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If you happen to be looking at the constellation Cancer in a couple of hundred million years, you might see some fireworks — the merger of two supermassive black holes. Right now, they’re about 750 light-years apart — closer together than any other supermassive black holes within a long way of Earth. They’re spiraling closer to each other, and are expected to merge to form an even bigger black hole.
The black holes are part of a system known as UGC 4211. It’s about 500 million light-years away. Each black hole is more than a hundred million times the mass of the Sun. They’re at the hearts of separate galaxies, which are also merging.
A recent study said the merger should happen in a series of big steps. In the first step, gravitational interactions with stars moving between them will push the black holes closer together. After that, they may keep their distance for a while.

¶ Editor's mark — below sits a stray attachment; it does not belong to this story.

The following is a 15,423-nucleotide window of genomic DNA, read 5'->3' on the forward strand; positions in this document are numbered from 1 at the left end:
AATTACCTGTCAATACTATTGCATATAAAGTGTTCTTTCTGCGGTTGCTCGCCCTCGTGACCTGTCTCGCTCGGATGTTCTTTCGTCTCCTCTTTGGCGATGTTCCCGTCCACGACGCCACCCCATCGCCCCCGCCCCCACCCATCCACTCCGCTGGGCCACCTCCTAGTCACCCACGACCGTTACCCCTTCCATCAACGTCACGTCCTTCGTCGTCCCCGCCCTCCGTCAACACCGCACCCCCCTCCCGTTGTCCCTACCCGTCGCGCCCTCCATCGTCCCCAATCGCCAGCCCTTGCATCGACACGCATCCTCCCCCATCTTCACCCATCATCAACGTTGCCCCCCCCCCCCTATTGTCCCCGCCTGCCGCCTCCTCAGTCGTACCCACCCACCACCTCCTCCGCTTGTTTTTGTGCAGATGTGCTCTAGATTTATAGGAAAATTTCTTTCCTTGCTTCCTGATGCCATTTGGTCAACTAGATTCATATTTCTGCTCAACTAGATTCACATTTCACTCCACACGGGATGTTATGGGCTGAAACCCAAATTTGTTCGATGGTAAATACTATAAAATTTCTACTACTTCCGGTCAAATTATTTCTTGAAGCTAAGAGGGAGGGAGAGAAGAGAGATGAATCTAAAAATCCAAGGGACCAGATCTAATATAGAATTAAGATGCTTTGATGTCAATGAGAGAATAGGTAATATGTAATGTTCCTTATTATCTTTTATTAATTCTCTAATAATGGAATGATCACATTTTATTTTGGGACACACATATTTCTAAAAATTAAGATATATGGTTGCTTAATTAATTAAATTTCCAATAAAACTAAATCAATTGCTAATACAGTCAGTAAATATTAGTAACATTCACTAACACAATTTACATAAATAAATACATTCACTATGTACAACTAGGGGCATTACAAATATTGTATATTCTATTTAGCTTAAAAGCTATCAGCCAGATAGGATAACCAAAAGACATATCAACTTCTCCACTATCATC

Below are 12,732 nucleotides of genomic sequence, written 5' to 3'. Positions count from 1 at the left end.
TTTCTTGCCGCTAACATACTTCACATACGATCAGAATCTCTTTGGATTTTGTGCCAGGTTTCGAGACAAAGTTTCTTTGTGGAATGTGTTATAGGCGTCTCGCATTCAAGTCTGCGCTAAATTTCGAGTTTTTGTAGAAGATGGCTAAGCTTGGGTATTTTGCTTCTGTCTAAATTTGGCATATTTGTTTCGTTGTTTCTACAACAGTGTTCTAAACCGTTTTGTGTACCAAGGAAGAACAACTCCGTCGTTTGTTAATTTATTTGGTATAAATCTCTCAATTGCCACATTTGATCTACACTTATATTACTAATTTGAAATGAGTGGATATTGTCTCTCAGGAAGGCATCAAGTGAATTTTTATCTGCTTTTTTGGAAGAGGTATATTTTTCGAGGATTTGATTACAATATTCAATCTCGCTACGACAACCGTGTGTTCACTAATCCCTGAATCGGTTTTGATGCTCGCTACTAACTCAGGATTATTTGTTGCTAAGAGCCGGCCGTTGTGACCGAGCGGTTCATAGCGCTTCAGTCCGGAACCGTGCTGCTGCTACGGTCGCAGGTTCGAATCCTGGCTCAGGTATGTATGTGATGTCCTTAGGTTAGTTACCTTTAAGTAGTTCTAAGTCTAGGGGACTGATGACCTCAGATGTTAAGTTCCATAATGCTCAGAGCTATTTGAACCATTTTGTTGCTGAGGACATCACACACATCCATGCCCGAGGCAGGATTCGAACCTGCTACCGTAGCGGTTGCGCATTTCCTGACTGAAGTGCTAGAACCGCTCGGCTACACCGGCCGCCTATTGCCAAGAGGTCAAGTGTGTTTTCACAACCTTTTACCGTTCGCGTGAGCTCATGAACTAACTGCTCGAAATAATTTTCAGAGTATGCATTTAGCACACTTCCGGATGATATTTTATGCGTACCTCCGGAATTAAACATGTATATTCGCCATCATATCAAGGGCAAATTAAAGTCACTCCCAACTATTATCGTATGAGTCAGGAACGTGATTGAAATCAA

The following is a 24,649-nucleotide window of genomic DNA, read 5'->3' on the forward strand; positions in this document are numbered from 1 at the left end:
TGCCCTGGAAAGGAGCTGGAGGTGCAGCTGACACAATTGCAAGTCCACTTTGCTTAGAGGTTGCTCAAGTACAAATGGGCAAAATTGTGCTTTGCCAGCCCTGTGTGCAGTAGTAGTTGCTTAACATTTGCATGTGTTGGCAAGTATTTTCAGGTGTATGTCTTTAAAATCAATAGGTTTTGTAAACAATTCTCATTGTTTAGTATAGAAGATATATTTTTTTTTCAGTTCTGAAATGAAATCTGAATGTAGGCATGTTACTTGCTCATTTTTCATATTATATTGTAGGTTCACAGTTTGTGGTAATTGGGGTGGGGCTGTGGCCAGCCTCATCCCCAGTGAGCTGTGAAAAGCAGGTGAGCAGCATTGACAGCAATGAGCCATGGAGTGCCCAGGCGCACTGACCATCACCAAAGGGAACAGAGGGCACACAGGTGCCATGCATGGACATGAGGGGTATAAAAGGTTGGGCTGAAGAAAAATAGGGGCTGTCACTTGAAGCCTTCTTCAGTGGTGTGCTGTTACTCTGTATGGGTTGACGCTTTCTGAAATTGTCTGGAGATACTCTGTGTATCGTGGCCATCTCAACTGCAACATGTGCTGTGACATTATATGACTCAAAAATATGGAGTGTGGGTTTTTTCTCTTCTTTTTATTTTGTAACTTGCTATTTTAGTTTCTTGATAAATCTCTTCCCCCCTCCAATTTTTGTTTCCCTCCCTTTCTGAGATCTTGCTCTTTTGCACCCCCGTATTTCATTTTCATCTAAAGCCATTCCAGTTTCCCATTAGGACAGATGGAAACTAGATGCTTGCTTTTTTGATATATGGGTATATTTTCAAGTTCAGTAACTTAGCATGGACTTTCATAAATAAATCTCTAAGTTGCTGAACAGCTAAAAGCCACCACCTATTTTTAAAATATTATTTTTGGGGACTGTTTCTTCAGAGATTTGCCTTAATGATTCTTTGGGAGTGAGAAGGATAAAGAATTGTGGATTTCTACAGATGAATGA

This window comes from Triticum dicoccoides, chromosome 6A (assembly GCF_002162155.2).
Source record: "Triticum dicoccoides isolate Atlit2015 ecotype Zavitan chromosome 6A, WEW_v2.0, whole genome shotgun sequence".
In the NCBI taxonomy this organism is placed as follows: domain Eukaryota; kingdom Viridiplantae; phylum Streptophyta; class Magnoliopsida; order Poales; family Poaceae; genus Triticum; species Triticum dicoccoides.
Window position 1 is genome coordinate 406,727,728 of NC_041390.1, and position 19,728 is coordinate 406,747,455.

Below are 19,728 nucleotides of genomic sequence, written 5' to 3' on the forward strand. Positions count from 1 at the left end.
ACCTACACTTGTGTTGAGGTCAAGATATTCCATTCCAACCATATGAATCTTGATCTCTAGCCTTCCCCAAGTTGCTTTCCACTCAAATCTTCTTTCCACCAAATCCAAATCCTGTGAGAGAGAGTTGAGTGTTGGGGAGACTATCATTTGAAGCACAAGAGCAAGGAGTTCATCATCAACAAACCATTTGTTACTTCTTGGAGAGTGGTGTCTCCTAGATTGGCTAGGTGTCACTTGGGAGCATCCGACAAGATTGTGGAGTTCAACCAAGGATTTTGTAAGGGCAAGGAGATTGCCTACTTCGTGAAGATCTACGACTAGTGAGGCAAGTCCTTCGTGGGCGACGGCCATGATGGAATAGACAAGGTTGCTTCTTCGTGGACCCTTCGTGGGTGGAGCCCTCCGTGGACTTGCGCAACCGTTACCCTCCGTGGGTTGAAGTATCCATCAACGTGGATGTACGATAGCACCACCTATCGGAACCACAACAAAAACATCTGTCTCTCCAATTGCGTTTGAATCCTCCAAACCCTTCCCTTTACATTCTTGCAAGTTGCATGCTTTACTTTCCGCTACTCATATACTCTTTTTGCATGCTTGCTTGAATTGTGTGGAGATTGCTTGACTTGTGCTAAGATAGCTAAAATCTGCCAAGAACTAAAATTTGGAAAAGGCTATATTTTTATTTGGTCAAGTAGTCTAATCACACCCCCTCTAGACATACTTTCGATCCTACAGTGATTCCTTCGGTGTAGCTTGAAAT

Next, friction with clouds of gas in the galaxies may give the merger a kickstart. And over the final 10 million years or so, the dance of the black holes themselves will produce gravitational waves — ripples in space and time. Those waves carry away energy, which will bring the black holes together — setting off a huge but brief display of fireworks.
Cancer is high in the sky at nightfall. Tonight, it’s above the Moon. UGC 4211 is much too faint to see without a telescope — for now.
Tomorrow: a bright calendar marker.
Script by Damond Benningfield